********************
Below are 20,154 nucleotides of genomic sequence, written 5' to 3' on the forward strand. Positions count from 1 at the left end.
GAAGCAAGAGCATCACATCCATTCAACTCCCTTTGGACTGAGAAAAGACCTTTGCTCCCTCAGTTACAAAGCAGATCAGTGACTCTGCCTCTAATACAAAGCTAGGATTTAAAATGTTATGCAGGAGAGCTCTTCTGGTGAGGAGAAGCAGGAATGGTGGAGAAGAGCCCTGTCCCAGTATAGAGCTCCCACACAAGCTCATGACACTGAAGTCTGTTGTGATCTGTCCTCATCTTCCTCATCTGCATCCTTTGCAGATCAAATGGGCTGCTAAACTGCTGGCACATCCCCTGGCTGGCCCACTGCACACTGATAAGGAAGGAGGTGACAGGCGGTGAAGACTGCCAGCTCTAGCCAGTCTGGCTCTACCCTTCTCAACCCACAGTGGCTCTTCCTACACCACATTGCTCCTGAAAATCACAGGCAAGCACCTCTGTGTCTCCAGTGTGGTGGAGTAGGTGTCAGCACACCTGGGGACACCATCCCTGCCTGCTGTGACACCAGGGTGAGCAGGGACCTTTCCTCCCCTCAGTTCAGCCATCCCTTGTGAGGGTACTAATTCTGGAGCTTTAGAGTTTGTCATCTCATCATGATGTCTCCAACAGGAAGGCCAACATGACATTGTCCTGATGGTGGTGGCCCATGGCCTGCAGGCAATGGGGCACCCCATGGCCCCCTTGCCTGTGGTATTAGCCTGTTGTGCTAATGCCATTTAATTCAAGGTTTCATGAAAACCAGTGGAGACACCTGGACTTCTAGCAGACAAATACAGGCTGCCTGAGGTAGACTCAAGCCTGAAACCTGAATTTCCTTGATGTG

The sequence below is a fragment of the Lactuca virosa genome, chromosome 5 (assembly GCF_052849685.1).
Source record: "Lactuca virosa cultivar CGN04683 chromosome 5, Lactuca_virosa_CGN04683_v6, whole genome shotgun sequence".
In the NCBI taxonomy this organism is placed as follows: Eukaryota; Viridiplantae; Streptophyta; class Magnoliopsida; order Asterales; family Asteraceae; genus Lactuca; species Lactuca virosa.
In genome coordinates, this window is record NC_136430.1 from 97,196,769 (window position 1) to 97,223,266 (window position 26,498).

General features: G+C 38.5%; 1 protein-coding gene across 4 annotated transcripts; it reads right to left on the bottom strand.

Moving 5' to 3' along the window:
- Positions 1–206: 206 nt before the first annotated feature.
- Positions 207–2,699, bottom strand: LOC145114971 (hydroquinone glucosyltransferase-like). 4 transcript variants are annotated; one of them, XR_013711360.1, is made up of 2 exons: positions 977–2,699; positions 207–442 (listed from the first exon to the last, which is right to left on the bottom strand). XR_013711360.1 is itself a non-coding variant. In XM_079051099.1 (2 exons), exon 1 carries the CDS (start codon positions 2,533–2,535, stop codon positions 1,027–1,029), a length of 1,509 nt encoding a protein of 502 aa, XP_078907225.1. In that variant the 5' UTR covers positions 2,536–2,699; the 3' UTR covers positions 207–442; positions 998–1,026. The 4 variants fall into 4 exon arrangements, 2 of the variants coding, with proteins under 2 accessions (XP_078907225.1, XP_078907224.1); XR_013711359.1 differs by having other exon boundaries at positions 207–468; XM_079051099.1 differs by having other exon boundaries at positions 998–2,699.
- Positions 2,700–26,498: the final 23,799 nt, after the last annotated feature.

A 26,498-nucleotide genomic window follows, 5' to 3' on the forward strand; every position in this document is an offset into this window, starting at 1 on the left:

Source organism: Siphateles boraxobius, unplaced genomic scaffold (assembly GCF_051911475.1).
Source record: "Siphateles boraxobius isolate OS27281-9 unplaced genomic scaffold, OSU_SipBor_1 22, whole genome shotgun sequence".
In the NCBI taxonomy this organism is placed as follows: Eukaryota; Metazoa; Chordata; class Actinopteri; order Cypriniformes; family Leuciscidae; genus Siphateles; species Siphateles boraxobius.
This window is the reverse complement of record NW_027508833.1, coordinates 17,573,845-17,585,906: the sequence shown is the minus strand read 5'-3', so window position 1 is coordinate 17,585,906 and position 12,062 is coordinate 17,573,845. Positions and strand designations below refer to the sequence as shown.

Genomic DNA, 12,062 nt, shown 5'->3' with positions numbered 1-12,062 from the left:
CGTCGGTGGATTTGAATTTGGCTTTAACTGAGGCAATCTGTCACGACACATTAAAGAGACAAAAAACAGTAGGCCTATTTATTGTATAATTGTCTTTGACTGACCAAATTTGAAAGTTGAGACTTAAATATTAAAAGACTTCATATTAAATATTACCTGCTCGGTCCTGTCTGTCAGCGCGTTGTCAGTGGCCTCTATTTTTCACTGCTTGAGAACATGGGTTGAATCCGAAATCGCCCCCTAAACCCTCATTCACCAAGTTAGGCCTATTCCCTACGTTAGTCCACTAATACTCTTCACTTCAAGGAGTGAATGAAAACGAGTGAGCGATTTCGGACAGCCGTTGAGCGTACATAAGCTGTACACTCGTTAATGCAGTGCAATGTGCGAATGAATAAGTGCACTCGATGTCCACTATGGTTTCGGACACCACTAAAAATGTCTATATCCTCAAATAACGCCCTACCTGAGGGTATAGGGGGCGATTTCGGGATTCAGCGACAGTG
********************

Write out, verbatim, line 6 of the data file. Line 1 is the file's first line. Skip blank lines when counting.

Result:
In genome coordinates, this window is record NC_136430.1 from 97,196,769 (window position 1) to 97,223,266 (window position 26,498).